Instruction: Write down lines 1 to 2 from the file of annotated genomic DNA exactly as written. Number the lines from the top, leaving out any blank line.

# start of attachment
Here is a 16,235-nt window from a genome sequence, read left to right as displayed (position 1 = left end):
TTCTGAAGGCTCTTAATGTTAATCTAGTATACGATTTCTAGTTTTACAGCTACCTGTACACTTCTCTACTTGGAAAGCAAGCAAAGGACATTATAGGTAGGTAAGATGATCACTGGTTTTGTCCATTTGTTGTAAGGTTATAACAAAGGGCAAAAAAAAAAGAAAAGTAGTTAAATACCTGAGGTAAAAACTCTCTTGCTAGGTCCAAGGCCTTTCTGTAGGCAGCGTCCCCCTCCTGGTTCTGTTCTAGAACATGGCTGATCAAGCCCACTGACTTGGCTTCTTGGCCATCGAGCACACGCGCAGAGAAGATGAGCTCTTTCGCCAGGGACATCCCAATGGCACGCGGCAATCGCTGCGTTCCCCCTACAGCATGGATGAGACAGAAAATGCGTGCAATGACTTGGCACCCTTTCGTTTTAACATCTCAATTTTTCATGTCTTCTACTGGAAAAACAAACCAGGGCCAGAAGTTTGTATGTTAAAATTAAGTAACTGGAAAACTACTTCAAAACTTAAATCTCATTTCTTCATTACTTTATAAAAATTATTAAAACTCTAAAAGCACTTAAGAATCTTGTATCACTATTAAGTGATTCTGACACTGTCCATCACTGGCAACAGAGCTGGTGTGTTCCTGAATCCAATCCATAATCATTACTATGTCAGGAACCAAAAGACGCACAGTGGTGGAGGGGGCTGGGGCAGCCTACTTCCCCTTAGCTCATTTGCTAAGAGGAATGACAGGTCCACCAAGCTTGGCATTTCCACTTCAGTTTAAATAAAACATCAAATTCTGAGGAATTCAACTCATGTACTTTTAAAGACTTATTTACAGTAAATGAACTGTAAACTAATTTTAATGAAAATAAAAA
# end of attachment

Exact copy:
Here is a 16,235-nt window from a genome sequence, read left to right as displayed (position 1 = left end):
TTCTGAAGGCTCTTAATGTTAATCTAGTATACGATTTCTAGTTTTACAGCTACCTGTACACTTCTCTACTTGGAAAGCAAGCAAAGGACATTATAGGTAGGTAAGATGATCACTGGTTTTGTCCATTTGTTGTAAGGTTATAACAAAGGGCAAAAAAAAAAGAAAAGTAGTTAAATACCTGAGGTAAAAACTCTCTTGCTAGGTCCAAGGCCTTTCTGTAGGCAGCGTCCCCCTCCTGGTTCTGTTCTAGAACATGGCTGATCAAGCCCACTGACTTGGCTTCTTGGCCATCGAGCACACGCGCAGAGAAGATGAGCTCTTTCGCCAGGGACATCCCAATGGCACGCGGCAATCGCTGCGTTCCCCCTACAGCATGGATGAGACAGAAAATGCGTGCAATGACTTGGCACCCTTTCGTTTTAACATCTCAATTTTTCATGTCTTCTACTGGAAAAACAAACCAGGGCCAGAAGTTTGTATGTTAAAATTAAGTAACTGGAAAACTACTTCAAAACTTAAATCTCATTTCTTCATTACTTTATAAAAATTATTAAAACTCTAAAAGCACTTAAGAATCTTGTATCACTATTAAGTGATTCTGACACTGTCCATCACTGGCAACAGAGCTGGTGTGTTCCTGAATCCAATCCATAATCATTACTATGTCAGGAACCAAAAGACGCACAGTGGTGGAGGGGGCTGGGGCAGCCTACTTCCCCTTAGCTCATTTGCTAAGAGGAATGACAGGTCCACCAAGCTTGGCATTTCCACTTCAGTTTAAATAAAACATCAAATTCTGAGGAATTCAACTCATGTACTTTTAAAGACTTATTTACAGTAAATGAACTGTAAACTAATTTTAATGAAAATAAAAA